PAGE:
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AMP cops $24m penalty for unconscionably preying on its own customers

In Australian Securities and Investments Commission v AMP Superannuation Limited [2023] FCA 488, the Federal Court of Australia found that AMP Life Limited and AMP Financial Planning Proprietary Limited (AMP) engaged in unconscionable conduct by deducting and/or failing to properly refund insurance premiums and advice fees respectively from superannuation members after being notified of their deaths.

The Court found that AMP's conduct was unconscionable because it was:

  • Unfair and oppressive;

  • Contrary to reasonable expectations; and

  • Taken advantage of a vulnerable position.

The Court found that AMP's conduct was unfair and oppressive because it involved the continued deduction of premiums and fees from the superannuation accounts of deceased members, even though there was no longer any entitlement to do so. This meant that the members' beneficiaries were deprived of the funds that would have been paid out if the premiums and fees had not been deducted.

The Court found that AMP's conduct was contrary to reasonable expectations because it was not what a reasonable person would have expected a financial services provider to do in the circumstances. A reasonable person would have expected that, once notified of the death of a member, a financial services provider would stop deducting premiums and fees from the member's superannuation account.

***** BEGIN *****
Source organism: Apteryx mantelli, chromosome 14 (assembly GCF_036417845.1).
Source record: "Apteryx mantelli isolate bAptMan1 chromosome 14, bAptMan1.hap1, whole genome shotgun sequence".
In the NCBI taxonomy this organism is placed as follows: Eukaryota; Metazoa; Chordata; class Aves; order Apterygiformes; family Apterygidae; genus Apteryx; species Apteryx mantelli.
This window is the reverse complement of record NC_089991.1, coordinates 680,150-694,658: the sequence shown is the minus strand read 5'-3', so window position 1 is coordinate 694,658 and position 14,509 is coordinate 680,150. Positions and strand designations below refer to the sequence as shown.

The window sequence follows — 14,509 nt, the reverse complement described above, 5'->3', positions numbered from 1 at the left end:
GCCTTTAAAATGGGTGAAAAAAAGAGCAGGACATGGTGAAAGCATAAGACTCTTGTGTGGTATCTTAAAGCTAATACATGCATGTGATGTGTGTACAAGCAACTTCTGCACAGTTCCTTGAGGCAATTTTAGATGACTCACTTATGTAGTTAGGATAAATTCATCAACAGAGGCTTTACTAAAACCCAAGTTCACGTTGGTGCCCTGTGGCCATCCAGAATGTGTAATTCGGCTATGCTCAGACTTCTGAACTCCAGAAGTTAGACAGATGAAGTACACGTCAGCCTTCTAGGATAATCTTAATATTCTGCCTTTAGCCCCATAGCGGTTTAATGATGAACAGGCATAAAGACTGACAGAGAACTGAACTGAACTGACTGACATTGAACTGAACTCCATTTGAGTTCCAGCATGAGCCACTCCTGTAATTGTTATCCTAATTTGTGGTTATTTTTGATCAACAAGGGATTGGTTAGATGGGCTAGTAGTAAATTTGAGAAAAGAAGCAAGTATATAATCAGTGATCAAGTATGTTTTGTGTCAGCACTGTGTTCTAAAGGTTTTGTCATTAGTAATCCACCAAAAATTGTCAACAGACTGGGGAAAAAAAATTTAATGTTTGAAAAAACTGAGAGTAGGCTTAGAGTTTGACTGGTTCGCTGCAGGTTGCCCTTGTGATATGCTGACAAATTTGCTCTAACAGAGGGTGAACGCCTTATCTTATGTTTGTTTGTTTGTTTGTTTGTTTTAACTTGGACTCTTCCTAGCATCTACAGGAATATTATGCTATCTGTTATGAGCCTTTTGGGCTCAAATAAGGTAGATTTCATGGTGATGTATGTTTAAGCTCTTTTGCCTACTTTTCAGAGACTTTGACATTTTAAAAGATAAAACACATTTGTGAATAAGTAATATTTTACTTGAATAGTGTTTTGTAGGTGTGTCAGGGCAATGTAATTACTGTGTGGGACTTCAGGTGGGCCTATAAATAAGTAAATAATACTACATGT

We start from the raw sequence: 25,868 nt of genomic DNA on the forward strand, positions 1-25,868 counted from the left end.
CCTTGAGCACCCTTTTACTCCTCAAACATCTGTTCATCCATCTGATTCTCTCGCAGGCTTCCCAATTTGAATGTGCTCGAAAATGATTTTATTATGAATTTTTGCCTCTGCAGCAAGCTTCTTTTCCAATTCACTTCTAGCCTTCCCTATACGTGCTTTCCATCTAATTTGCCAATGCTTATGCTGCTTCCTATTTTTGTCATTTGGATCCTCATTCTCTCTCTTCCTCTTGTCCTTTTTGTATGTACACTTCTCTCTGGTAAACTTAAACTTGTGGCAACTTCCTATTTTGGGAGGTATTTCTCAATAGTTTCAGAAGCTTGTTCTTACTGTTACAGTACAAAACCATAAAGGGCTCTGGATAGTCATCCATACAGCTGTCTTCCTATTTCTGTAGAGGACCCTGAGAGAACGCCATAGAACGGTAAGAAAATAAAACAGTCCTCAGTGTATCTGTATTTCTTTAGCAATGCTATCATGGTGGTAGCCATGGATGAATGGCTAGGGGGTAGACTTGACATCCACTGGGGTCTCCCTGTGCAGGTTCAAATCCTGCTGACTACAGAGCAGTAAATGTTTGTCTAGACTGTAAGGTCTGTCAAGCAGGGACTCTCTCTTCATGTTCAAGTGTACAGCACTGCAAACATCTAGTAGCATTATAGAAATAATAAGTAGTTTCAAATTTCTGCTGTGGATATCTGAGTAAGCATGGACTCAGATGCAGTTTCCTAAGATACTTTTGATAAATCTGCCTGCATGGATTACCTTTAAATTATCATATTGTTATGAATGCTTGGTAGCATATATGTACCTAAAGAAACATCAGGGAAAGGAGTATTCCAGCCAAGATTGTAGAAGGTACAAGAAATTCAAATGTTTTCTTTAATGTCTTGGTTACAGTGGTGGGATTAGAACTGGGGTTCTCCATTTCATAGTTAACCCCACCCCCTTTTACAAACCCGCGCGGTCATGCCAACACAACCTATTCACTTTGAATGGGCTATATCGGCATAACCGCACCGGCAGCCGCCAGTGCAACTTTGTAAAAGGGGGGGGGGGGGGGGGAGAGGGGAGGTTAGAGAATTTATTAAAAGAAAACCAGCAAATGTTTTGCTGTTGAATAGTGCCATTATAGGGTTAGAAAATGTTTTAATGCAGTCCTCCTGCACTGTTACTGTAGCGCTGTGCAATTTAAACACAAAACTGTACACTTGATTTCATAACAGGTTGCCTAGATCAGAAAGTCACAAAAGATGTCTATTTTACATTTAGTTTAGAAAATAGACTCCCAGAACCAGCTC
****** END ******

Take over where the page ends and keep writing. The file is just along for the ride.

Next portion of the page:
The Court found that AMP's conduct took advantage of a vulnerable position because the members who were affected by the conduct were deceased and their beneficiaries were often unaware that the premiums and fees were still being deducted. This meant that the members and their beneficiaries were in a weak position to challenge AMP's conduct.

The Court ordered AMP to pay a total pecuniary penalty of $24 million. This was the largest pecuniary penalty ever imposed by the Federal Court for unconscionable conduct.

The AMP case is a significant case because it sets a precedent for future cases involving unconscionable conduct by financial services providers. The case also highlights the importance of financial services providers having robust systems in place to ensure that they do not continue to charge premiums and fees from the superannuation accounts of deceased members.

In addition to the pecuniary penalty, the Court also made a number of other orders, including:

  • An order that AMP implement a number of measures to improve its systems and procedures for dealing with deceased members;

  • An order that AMP publish a statement on its website acknowledging its conduct and apologizing to its customers; and

  • An order that AMP pay the costs of ASIC's legal fees.

The AMP case is a reminder that financial services providers have a duty to act fairly and honestly towards their customers. When a financial services provider fails to meet this duty, it may be liable for unconscionable conduct.


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